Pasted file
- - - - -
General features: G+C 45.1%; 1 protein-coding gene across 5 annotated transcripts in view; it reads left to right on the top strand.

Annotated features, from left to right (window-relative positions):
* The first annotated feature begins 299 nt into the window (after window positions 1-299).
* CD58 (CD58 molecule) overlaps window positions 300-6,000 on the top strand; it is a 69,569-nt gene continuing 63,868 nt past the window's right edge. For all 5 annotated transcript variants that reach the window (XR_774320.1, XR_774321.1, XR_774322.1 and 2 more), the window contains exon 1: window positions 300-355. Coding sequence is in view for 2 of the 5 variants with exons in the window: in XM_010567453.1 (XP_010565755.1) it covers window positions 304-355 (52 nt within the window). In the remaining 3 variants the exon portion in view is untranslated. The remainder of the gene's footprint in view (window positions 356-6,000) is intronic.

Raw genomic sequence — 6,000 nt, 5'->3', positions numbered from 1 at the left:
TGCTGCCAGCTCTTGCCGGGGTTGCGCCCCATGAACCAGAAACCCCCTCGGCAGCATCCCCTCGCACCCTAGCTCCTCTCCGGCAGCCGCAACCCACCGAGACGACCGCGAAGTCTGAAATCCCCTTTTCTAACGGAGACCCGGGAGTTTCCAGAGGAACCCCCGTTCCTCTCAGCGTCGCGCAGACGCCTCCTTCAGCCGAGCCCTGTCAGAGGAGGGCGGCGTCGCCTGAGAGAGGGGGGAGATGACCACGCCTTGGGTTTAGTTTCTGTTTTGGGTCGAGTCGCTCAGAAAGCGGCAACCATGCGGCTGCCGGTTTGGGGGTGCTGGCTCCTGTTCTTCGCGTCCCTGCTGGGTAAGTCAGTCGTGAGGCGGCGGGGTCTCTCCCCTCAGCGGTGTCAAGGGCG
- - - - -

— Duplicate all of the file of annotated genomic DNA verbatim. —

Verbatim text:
General features: G+C 45.1%; 1 protein-coding gene across 5 annotated transcripts in view; it reads left to right on the top strand.

Annotated features, from left to right (window-relative positions):
* The first annotated feature begins 299 nt into the window (after window positions 1-299).
* CD58 (CD58 molecule) overlaps window positions 300-6,000 on the top strand; it is a 69,569-nt gene continuing 63,868 nt past the window's right edge. For all 5 annotated transcript variants that reach the window (XR_774320.1, XR_774321.1, XR_774322.1 and 2 more), the window contains exon 1: window positions 300-355. Coding sequence is in view for 2 of the 5 variants with exons in the window: in XM_010567453.1 (XP_010565755.1) it covers window positions 304-355 (52 nt within the window). In the remaining 3 variants the exon portion in view is untranslated. The remainder of the gene's footprint in view (window positions 356-6,000) is intronic.

Raw genomic sequence — 6,000 nt, 5'->3', positions numbered from 1 at the left:
TGCTGCCAGCTCTTGCCGGGGTTGCGCCCCATGAACCAGAAACCCCCTCGGCAGCATCCCCTCGCACCCTAGCTCCTCTCCGGCAGCCGCAACCCACCGAGACGACCGCGAAGTCTGAAATCCCCTTTTCTAACGGAGACCCGGGAGTTTCCAGAGGAACCCCCGTTCCTCTCAGCGTCGCGCAGACGCCTCCTTCAGCCGAGCCCTGTCAGAGGAGGGCGGCGTCGCCTGAGAGAGGGGGGAGATGACCACGCCTTGGGTTTAGTTTCTGTTTTGGGTCGAGTCGCTCAGAAAGCGGCAACCATGCGGCTGCCGGTTTGGGGGTGCTGGCTCCTGTTCTTCGCGTCCCTGCTGGGTAAGTCAGTCGTGAGGCGGCGGGGTCTCTCCCCTCAGCGGTGTCAAGGGCG